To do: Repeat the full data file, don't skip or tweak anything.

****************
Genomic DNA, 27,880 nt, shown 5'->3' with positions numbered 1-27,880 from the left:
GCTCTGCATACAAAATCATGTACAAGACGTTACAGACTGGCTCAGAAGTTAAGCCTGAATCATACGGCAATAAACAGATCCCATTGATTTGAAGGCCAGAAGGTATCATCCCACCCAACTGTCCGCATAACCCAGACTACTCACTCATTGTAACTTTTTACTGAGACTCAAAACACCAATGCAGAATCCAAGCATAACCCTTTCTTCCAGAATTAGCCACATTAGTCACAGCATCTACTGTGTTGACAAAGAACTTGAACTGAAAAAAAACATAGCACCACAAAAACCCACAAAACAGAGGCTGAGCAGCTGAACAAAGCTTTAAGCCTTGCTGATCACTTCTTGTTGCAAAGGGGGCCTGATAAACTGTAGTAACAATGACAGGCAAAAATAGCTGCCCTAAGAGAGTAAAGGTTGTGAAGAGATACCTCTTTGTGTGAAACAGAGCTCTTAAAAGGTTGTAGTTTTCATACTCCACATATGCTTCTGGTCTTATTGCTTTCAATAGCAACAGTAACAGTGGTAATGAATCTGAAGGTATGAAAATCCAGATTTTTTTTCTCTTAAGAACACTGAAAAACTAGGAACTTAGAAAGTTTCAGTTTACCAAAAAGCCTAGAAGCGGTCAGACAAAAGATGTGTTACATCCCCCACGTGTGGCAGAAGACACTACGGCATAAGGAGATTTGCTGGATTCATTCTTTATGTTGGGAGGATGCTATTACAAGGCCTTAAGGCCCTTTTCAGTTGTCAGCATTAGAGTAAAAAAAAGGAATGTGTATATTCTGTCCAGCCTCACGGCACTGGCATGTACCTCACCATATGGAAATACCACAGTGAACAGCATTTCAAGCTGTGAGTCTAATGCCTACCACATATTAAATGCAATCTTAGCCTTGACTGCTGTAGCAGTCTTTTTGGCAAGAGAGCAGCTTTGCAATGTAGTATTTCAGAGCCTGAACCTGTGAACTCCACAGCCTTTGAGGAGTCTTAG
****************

Genomic DNA, 27,880 nt, shown 5'->3' with positions numbered 1-27,880 from the left:
GCTCTGCATACAAAATCATGTACAAGACGTTACAGACTGGCTCAGAAGTTAAGCCTGAATCATACGGCAATAAACAGATCCCATTGATTTGAAGGCCAGAAGGTATCATCCCACCCAACTGTCCGCATAACCCAGACTACTCACTCATTGTAACTTTTTACTGAGACTCAAAACACCAATGCAGAATCCAAGCATAACCCTTTCTTCCAGAATTAGCCACATTAGTCACAGCATCTACTGTGTTGACAAAGAACTTGAACTGAAAAAAAACATAGCACCACAAAAACCCACAAAACAGAGGCTGAGCAGCTGAACAAAGCTTTAAGCCTTGCTGATCACTTCTTGTTGCAAAGGGGGCCTGATAAACTGTAGTAACAATGACAGGCAAAAATAGCTGCCCTAAGAGAGTAAAGGTTGTGAAGAGATACCTCTTTGTGTGAAACAGAGCTCTTAAAAGGTTGTAGTTTTCATACTCCACATATGCTTCTGGTCTTATTGCTTTCAATAGCAACAGTAACAGTGGTAATGAATCTGAAGGTATGAAAATCCAGATTTTTTTTCTCTTAAGAACACTGAAAAACTAGGAACTTAGAAAGTTTCAGTTTACCAAAAAGCCTAGAAGCGGTCAGACAAAAGATGTGTTACATCCCCCACGTGTGGCAGAAGACACTACGGCATAAGGAGATTTGCTGGATTCATTCTTTATGTTGGGAGGATGCTATTACAAGGCCTTAAGGCCCTTTTCAGTTGTCAGCATTAGAGTAAAAAAAAGGAATGTGTATATTCTGTCCAGCCTCACGGCACTGGCATGTACCTCACCATATGGAAATACCACAGTGAACAGCATTTCAAGCTGTGAGTCTAATGCCTACCACATATTAAATGCAATCTTAGCCTTGACTGCTGTAGCAGTCTTTTTGGCAAGAGAGCAGCTTTGCAATGTAGTATTTCAGAGCCTGAACCTGTGAACTCCACAGCCTTTGAGGAGTCTTAG